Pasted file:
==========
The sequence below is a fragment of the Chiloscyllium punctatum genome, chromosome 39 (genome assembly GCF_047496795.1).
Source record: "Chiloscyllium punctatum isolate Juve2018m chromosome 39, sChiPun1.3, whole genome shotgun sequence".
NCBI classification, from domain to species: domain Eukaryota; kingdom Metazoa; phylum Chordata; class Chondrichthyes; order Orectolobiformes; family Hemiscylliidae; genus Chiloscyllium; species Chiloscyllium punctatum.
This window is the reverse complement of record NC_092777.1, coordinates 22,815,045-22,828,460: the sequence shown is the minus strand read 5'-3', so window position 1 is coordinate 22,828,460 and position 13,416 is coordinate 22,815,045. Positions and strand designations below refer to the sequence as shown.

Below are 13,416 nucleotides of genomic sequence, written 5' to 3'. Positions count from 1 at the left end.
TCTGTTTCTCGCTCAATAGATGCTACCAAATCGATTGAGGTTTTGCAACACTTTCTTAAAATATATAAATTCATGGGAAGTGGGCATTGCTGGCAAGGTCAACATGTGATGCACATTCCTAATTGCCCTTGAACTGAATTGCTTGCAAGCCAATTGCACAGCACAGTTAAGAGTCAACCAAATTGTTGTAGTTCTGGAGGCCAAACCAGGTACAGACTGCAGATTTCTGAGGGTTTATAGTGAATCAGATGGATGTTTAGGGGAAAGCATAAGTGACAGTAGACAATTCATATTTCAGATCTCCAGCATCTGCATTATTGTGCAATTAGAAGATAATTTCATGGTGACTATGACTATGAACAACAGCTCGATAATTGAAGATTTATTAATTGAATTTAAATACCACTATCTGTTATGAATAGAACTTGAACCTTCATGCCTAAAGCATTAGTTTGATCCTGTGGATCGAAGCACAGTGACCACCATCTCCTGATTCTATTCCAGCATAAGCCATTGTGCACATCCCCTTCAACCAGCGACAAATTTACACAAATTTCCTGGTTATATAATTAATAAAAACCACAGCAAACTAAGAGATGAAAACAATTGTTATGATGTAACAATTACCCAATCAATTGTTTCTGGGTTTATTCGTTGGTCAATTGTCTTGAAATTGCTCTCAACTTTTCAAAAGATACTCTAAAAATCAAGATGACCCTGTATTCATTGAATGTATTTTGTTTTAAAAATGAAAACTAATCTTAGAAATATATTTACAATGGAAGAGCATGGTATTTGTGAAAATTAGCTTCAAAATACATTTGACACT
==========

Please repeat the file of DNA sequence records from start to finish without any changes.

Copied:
The sequence below is a fragment of the Chiloscyllium punctatum genome, chromosome 39 (genome assembly GCF_047496795.1).
Source record: "Chiloscyllium punctatum isolate Juve2018m chromosome 39, sChiPun1.3, whole genome shotgun sequence".
NCBI classification, from domain to species: domain Eukaryota; kingdom Metazoa; phylum Chordata; class Chondrichthyes; order Orectolobiformes; family Hemiscylliidae; genus Chiloscyllium; species Chiloscyllium punctatum.
This window is the reverse complement of record NC_092777.1, coordinates 22,815,045-22,828,460: the sequence shown is the minus strand read 5'-3', so window position 1 is coordinate 22,828,460 and position 13,416 is coordinate 22,815,045. Positions and strand designations below refer to the sequence as shown.

Below are 13,416 nucleotides of genomic sequence, written 5' to 3'. Positions count from 1 at the left end.
TCTGTTTCTCGCTCAATAGATGCTACCAAATCGATTGAGGTTTTGCAACACTTTCTTAAAATATATAAATTCATGGGAAGTGGGCATTGCTGGCAAGGTCAACATGTGATGCACATTCCTAATTGCCCTTGAACTGAATTGCTTGCAAGCCAATTGCACAGCACAGTTAAGAGTCAACCAAATTGTTGTAGTTCTGGAGGCCAAACCAGGTACAGACTGCAGATTTCTGAGGGTTTATAGTGAATCAGATGGATGTTTAGGGGAAAGCATAAGTGACAGTAGACAATTCATATTTCAGATCTCCAGCATCTGCATTATTGTGCAATTAGAAGATAATTTCATGGTGACTATGACTATGAACAACAGCTCGATAATTGAAGATTTATTAATTGAATTTAAATACCACTATCTGTTATGAATAGAACTTGAACCTTCATGCCTAAAGCATTAGTTTGATCCTGTGGATCGAAGCACAGTGACCACCATCTCCTGATTCTATTCCAGCATAAGCCATTGTGCACATCCCCTTCAACCAGCGACAAATTTACACAAATTTCCTGGTTATATAATTAATAAAAACCACAGCAAACTAAGAGATGAAAACAATTGTTATGATGTAACAATTACCCAATCAATTGTTTCTGGGTTTATTCGTTGGTCAATTGTCTTGAAATTGCTCTCAACTTTTCAAAAGATACTCTAAAAATCAAGATGACCCTGTATTCATTGAATGTATTTTGTTTTAAAAATGAAAACTAATCTTAGAAATATATTTACAATGGAAGAGCATGGTATTTGTGAAAATTAGCTTCAAAATACATTTGACACT